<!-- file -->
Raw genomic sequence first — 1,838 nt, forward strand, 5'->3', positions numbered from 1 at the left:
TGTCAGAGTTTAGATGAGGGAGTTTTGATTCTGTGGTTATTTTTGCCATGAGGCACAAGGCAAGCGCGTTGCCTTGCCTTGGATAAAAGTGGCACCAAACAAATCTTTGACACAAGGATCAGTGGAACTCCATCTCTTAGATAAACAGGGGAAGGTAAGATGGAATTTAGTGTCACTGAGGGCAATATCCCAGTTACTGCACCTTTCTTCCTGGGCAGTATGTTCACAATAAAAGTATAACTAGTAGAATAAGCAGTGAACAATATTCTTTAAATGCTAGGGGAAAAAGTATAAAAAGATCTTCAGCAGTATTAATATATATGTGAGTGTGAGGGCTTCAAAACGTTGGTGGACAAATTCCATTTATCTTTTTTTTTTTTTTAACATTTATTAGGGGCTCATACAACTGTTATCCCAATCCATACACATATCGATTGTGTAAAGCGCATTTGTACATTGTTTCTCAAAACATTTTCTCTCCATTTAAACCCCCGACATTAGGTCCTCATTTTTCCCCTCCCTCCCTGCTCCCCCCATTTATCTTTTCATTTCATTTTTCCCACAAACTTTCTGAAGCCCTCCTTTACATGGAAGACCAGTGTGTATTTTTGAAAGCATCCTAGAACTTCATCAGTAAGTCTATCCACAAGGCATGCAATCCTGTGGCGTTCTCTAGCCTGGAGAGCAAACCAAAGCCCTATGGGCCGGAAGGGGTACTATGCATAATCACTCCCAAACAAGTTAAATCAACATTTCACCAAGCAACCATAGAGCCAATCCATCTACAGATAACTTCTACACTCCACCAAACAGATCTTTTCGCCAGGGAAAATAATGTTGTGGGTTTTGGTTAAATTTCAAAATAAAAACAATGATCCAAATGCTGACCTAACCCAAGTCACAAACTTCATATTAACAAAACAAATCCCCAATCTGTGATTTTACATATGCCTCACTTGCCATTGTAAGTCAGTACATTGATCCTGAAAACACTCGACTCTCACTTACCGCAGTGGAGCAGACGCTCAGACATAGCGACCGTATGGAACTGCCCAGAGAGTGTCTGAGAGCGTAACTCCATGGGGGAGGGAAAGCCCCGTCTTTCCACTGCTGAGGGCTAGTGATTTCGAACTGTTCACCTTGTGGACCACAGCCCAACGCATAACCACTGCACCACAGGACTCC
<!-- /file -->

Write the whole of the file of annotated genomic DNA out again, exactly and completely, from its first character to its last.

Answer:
Raw genomic sequence first — 1,838 nt, forward strand, 5'->3', positions numbered from 1 at the left:
TGTCAGAGTTTAGATGAGGGAGTTTTGATTCTGTGGTTATTTTTGCCATGAGGCACAAGGCAAGCGCGTTGCCTTGCCTTGGATAAAAGTGGCACCAAACAAATCTTTGACACAAGGATCAGTGGAACTCCATCTCTTAGATAAACAGGGGAAGGTAAGATGGAATTTAGTGTCACTGAGGGCAATATCCCAGTTACTGCACCTTTCTTCCTGGGCAGTATGTTCACAATAAAAGTATAACTAGTAGAATAAGCAGTGAACAATATTCTTTAAATGCTAGGGGAAAAAGTATAAAAAGATCTTCAGCAGTATTAATATATATGTGAGTGTGAGGGCTTCAAAACGTTGGTGGACAAATTCCATTTATCTTTTTTTTTTTTTTAACATTTATTAGGGGCTCATACAACTGTTATCCCAATCCATACACATATCGATTGTGTAAAGCGCATTTGTACATTGTTTCTCAAAACATTTTCTCTCCATTTAAACCCCCGACATTAGGTCCTCATTTTTCCCCTCCCTCCCTGCTCCCCCCATTTATCTTTTCATTTCATTTTTCCCACAAACTTTCTGAAGCCCTCCTTTACATGGAAGACCAGTGTGTATTTTTGAAAGCATCCTAGAACTTCATCAGTAAGTCTATCCACAAGGCATGCAATCCTGTGGCGTTCTCTAGCCTGGAGAGCAAACCAAAGCCCTATGGGCCGGAAGGGGTACTATGCATAATCACTCCCAAACAAGTTAAATCAACATTTCACCAAGCAACCATAGAGCCAATCCATCTACAGATAACTTCTACACTCCACCAAACAGATCTTTTCGCCAGGGAAAATAATGTTGTGGGTTTTGGTTAAATTTCAAAATAAAAACAATGATCCAAATGCTGACCTAACCCAAGTCACAAACTTCATATTAACAAAACAAATCCCCAATCTGTGATTTTACATATGCCTCACTTGCCATTGTAAGTCAGTACATTGATCCTGAAAACACTCGACTCTCACTTACCGCAGTGGAGCAGACGCTCAGACATAGCGACCGTATGGAACTGCCCAGAGAGTGTCTGAGAGCGTAACTCCATGGGGGAGGGAAAGCCCCGTCTTTCCACTGCTGAGGGCTAGTGATTTCGAACTGTTCACCTTGTGGACCACAGCCCAACGCATAACCACTGCACCACAGGACTCC